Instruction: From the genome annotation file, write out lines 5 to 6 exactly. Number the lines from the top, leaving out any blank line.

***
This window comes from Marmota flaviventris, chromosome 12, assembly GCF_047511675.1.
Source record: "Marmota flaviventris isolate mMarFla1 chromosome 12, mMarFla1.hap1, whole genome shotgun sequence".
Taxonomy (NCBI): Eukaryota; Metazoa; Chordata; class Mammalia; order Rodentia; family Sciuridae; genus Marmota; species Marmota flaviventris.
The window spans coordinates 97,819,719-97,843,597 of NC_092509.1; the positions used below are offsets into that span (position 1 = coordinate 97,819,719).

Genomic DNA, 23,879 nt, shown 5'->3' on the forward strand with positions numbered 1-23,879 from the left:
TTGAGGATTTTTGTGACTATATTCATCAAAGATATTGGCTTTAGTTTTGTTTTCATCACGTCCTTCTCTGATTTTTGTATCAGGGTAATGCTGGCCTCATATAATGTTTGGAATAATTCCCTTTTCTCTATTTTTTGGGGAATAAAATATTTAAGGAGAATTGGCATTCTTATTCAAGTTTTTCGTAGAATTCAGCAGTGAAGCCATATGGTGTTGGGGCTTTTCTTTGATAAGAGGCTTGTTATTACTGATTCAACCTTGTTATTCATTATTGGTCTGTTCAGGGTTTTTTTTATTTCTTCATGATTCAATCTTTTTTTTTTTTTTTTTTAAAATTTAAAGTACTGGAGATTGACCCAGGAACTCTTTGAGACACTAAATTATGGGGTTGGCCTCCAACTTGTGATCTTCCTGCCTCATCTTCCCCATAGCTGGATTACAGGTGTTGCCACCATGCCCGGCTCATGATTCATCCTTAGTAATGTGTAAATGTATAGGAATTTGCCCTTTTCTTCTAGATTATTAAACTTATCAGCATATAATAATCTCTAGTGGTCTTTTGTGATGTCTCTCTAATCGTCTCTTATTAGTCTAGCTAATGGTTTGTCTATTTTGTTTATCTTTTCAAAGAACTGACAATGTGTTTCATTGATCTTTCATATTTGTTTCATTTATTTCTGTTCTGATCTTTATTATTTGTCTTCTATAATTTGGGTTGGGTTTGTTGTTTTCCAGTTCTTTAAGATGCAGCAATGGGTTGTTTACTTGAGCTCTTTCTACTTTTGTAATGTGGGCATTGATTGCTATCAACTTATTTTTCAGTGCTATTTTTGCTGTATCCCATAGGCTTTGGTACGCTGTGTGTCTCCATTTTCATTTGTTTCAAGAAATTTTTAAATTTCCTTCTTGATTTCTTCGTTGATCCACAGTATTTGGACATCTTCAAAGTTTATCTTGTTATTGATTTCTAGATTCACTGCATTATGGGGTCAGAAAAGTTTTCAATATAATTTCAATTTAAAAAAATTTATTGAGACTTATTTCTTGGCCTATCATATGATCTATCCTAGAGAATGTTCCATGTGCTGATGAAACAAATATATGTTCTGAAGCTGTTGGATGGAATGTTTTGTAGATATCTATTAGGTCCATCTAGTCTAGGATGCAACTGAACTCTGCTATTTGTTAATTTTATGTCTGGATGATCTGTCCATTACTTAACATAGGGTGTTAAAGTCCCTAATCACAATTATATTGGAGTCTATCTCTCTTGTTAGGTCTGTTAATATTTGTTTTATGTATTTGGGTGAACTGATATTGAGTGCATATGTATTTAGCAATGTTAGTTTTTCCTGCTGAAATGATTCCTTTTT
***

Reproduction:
Genomic DNA, 23,879 nt, shown 5'->3' on the forward strand with positions numbered 1-23,879 from the left:
TTGAGGATTTTTGTGACTATATTCATCAAAGATATTGGCTTTAGTTTTGTTTTCATCACGTCCTTCTCTGATTTTTGTATCAGGGTAATGCTGGCCTCATATAATGTTTGGAATAATTCCCTTTTCTCTATTTTTTGGGGAATAAAATATTTAAGGAGAATTGGCATTCTTATTCAAGTTTTTCGTAGAATTCAGCAGTGAAGCCATATGGTGTTGGGGCTTTTCTTTGATAAGAGGCTTGTTATTACTGATTCAACCTTGTTATTCATTATTGGTCTGTTCAGGGTTTTTTTTATTTCTTCATGATTCAATCTTTTTTTTTTTTTTTTTTAAAATTTAAAGTACTGGAGATTGACCCAGGAACTCTTTGAGACACTAAATTATGGGGTTGGCCTCCAACTTGTGATCTTCCTGCCTCATCTTCCCCATAGCTGGATTACAGGTGTTGCCACCATGCCCGGCTCATGATTCATCCTTAGTAATGTGTAAATGTATAGGAATTTGCCCTTTTCTTCTAGATTATTAAACTTATCAGCATATAATAATCTCTAGTGGTCTTTTGTGATGTCTCTCTAATCGTCTCTTATTAGTCTAGCTAATGGTTTGTCTATTTTGTTTATCTTTTCAAAGAACTGACAATGTGTTTCATTGATCTTTCATATTTGTTTCATTTATTTCTGTTCTGATCTTTATTATTTGTCTTCTATAATTTGGGTTGGGTTTGTTGTTTTCCAGTTCTTTAAGATGCAGCAATGGGTTGTTTACTTGAGCTCTTTCTACTTTTGTAATGTGGGCATTGATTGCTATCAACTTATTTTTCAGTGCTATTTTTGCTGTATCCCATAGGCTTTGGTACGCTGTGTGTCTCCATTTTCATTTGTTTCAAGAAATTTTTAAATTTCCTTCTTGATTTCTTCGTTGATCCACAGTATTTGGACATCTTCAAAGTTTATCTTGTTATTGATTTCTAGATTCACTGCATTATGGGGTCAGAAAAGTTTTCAATATAATTTCAATTTAAAAAAATTTATTGAGACTTATTTCTTGGCCTATCATATGATCTATCCTAGAGAATGTTCCATGTGCTGATGAAACAAATATATGTTCTGAAGCTGTTGGATGGAATGTTTTGTAGATATCTATTAGGTCCATCTAGTCTAGGATGCAACTGAACTCTGCTATTTGTTAATTTTATGTCTGGATGATCTGTCCATTACTTAACATAGGGTGTTAAAGTCCCTAATCACAATTATATTGGAGTCTATCTCTCTTGTTAGGTCTGTTAATATTTGTTTTATGTATTTGGGTGAACTGATATTGAGTGCATATGTATTTAGCAATGTTAGTTTTTCCTGCTGAAATGATTCCTTTTT